Milly's face puckered into that 'I was weaned on a gherkin' look, that some women practise to perfection. She stared out to sea, her mind a seething riot, as it reviewed events leading to this situation.
At the top of the boat ramp, Ted stomped about the boat, preparing for the trip; his jaw clamped, his nostrils flared.
Yes, definitely, trouble at mill.
Trouble that began brewing two weekends ago.
Ted was preparing his boat and fishing gear, ready for an early start the following morning. Milly, watching his eager work, fired the first shot, "You think more of that boat and fishing gear, than you do me."
Ted, realising that full-blown hostilities could erupt at any moment, raised the truce flag, "Don't be silly Milly, you know I love fishing, and it should be a good day tomorrow. That's why I'm excited."
The truce held for 3 or 4 minutes, so Ted was beginning to think the truce might hold, when Milly fired another shot. "You used to take me fishing, but you never do now."
Ted thought, "That was 20 years ago, before we had kids, and she said she didn't really like fishing, and she made me put on bait and take fish off hooks, and, and...'
Ted thought that, but instead said, "Would you like to come fishing the weekend after next?" It just popped out, and there was no way of taking it back.
Milly pounced, "Oh,
really? I'd love to."
There it was, set in concrete.
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Two weeks passed peacefully, until the Saturday evening before the scene that lifted the curtain on this drama.
The night before the fishing trip, Ted was preparing the boat and fishing tackle.
Milly asked, "Why do you have so many rods? I used a hand line and always caught as many fish as you."
Ted, mind more on a task at hand than Millie's question, without thinking replied "That's because I spent all my fishing time baiting your hooks and removing your fish."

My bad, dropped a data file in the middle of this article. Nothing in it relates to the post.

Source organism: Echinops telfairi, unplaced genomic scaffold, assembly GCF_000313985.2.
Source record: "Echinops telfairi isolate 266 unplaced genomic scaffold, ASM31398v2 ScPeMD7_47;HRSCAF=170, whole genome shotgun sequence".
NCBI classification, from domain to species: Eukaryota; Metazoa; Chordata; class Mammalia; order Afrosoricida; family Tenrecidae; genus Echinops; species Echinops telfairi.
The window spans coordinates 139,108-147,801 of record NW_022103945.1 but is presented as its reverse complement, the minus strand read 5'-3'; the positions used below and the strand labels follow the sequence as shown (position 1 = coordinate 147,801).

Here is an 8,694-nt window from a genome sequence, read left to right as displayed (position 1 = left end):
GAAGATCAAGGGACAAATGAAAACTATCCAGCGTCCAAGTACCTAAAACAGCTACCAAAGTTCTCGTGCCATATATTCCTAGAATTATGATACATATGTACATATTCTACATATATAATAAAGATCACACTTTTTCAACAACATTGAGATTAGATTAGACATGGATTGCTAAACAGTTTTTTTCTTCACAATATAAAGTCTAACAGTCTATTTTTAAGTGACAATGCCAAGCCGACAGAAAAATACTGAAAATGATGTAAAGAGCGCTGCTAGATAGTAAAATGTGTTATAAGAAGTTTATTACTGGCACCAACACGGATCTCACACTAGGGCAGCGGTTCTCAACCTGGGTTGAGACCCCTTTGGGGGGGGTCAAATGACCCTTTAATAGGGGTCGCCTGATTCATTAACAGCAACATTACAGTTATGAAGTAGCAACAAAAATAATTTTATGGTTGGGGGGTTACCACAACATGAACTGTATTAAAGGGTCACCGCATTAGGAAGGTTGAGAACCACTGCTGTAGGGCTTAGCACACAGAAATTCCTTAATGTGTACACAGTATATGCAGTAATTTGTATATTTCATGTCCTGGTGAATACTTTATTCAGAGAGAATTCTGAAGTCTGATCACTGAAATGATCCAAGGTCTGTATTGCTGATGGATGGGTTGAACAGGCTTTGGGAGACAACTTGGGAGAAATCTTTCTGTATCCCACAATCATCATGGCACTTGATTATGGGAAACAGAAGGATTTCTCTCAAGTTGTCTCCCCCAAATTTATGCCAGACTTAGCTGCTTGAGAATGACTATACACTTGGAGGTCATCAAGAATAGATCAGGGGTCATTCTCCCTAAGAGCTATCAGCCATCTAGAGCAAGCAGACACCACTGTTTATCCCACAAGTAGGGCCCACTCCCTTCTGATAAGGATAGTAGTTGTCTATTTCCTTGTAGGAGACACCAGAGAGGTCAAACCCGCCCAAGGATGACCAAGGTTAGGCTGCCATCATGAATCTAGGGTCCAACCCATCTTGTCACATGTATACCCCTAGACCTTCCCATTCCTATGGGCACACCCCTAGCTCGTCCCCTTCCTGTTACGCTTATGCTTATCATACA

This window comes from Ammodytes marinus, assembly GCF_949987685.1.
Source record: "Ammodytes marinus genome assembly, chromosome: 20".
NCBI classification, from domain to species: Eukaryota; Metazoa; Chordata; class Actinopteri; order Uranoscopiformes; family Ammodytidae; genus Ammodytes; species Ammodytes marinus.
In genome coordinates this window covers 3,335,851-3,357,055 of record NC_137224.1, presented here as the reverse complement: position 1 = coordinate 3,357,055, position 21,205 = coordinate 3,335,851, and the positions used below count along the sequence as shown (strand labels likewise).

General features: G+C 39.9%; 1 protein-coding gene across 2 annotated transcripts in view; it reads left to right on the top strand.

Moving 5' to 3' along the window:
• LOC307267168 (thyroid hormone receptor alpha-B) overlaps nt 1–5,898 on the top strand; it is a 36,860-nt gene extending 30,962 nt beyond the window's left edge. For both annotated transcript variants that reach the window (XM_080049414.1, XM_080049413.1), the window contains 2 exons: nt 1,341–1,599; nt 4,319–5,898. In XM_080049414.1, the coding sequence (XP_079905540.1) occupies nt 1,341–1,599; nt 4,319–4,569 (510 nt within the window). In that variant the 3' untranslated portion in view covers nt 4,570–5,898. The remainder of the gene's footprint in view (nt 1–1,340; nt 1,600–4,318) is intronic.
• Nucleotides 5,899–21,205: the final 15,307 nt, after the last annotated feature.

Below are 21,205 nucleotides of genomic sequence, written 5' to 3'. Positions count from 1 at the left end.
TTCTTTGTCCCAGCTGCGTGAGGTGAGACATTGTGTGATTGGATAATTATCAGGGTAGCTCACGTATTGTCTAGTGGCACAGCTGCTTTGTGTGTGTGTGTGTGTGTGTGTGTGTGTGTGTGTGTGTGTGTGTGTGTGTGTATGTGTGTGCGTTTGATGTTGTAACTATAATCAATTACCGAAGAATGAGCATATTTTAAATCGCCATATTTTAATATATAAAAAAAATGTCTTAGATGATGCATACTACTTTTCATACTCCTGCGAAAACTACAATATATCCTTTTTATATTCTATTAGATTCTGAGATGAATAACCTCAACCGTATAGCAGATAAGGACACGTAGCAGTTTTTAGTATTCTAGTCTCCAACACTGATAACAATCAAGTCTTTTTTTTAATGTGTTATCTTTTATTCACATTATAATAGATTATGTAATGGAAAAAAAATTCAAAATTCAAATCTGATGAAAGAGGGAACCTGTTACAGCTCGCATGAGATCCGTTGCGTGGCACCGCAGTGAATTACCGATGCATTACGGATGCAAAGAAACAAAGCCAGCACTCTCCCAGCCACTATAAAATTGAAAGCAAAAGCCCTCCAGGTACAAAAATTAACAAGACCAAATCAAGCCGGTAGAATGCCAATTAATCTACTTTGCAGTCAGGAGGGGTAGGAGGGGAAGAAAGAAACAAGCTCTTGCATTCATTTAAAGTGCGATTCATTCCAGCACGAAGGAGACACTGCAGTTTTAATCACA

"Ah ah! So you really don't want to take me. I knew it!" she retorted.
Ted recovered the situation somehow, and they sailed through the evening. Ted even endured a two-hour concert of the 'Three Tenors' on TV. Milly beamed.
Next morning, Ted was up first, made lunch and a thermos of tea, and then cooked breakfast. Over toast, Milly innocently enquired, "Would you have time to do a quick cut over the lawns before we go?"
That did it.
For the whole hour on the way to the boat ramp, they had a wide-ranging, frank, and meaningful exchange of views. Topics as diverse as, in-laws, who spent what, who did what with whom, who ruined the kids, what was said to whom, were all covered, with no resolution on any of these matters.
So, at the boat ramp the atmosphere was a tad tense.
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Ted, now finished preparing the boat for the water, brusquely told Milly to take hold of the bow rope and walk down the ramp, as he backed the car down. He would brake suddenly at the end of the ramp and the boat would slide off the trailer into the water. He would drive off and park the car and trailer.
It seemed simple enough, but Milly said, "Ted, shouldn't you..."
Ted cut her dead. "Look I have bloody had enough, just shut up and hold the rope and do what I told you!"
Milly, pursing her lips, cocking her head slightly to one side, and rolling her eyes skyward, sighed a resigned "Okay".
Ted, backed down the ramp, braked hard, and as planned and the boat slid off the trailer into the water. He drove off to the trailer park area some distance away.
When Ted returned, Milly was still dutifully holding the bow rope. Ted took off his shoes, jumped into the boat, landing with a splash. The dropping of his head, and droop of his shoulders, revealed what his feet were telling him - he was standing in water. Looking to the stern, he saw water streaming in through open bung-holes.
"I tried to...," said Milly quietly, caught halfway between gloat and sympathy.
"Don't say another bloody word," hissed Ted, as he strode up the ramp to get his boat trailer.
Onlookers, and there were a good few of us, studied clouds to see if we could find faces in them, or did a detailed inspection of our shoe laces to make sure they remained tied, trying to stifle laughter.
That was pretty much that. Milly took up golf to fill the hours while Ted went fishing. Things remained friendly between them for years.
That was until Milly, in genuine search of enlightenment, asked Ted, one evening when he was rigging up a new rod and reel for fishing, "Really! Just why do you need all those rods?"
"Probably for the same reason you need nine different clubs to hit the same bloody golf ball, or thirty pair of shoes for one pair of feet" snarled Ted.
That was, as they say, that.
Footnote: The boat-ramp event happened as described, the events before and after were based, let's say, on never letting the facts get in the way of a good story.
Article written by Tony Bishop
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